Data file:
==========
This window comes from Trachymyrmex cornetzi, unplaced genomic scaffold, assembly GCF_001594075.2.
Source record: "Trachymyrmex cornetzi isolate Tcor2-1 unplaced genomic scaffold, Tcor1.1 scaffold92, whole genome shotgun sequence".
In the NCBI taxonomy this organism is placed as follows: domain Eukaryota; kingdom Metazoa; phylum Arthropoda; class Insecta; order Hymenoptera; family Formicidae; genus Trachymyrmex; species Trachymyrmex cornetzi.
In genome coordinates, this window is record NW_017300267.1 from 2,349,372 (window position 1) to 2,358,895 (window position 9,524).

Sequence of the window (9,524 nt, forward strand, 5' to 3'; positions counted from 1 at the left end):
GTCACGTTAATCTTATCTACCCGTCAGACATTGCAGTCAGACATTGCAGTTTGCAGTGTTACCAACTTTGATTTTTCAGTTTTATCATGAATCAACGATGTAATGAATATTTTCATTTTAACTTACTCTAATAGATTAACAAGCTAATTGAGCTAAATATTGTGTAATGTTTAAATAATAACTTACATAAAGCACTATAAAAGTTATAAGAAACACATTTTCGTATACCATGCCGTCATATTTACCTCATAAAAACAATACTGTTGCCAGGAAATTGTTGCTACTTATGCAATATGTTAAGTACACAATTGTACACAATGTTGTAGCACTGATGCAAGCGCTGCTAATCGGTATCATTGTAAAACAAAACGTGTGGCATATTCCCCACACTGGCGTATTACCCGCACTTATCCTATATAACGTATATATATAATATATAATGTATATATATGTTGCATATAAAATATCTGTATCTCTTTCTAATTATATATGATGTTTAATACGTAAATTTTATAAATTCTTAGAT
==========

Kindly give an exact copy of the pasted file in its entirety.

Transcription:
This window comes from Trachymyrmex cornetzi, unplaced genomic scaffold, assembly GCF_001594075.2.
Source record: "Trachymyrmex cornetzi isolate Tcor2-1 unplaced genomic scaffold, Tcor1.1 scaffold92, whole genome shotgun sequence".
In the NCBI taxonomy this organism is placed as follows: domain Eukaryota; kingdom Metazoa; phylum Arthropoda; class Insecta; order Hymenoptera; family Formicidae; genus Trachymyrmex; species Trachymyrmex cornetzi.
In genome coordinates, this window is record NW_017300267.1 from 2,349,372 (window position 1) to 2,358,895 (window position 9,524).

Sequence of the window (9,524 nt, forward strand, 5' to 3'; positions counted from 1 at the left end):
GTCACGTTAATCTTATCTACCCGTCAGACATTGCAGTCAGACATTGCAGTTTGCAGTGTTACCAACTTTGATTTTTCAGTTTTATCATGAATCAACGATGTAATGAATATTTTCATTTTAACTTACTCTAATAGATTAACAAGCTAATTGAGCTAAATATTGTGTAATGTTTAAATAATAACTTACATAAAGCACTATAAAAGTTATAAGAAACACATTTTCGTATACCATGCCGTCATATTTACCTCATAAAAACAATACTGTTGCCAGGAAATTGTTGCTACTTATGCAATATGTTAAGTACACAATTGTACACAATGTTGTAGCACTGATGCAAGCGCTGCTAATCGGTATCATTGTAAAACAAAACGTGTGGCATATTCCCCACACTGGCGTATTACCCGCACTTATCCTATATAACGTATATATATAATATATAATGTATATATATGTTGCATATAAAATATCTGTATCTCTTTCTAATTATATATGATGTTTAATACGTAAATTTTATAAATTCTTAGAT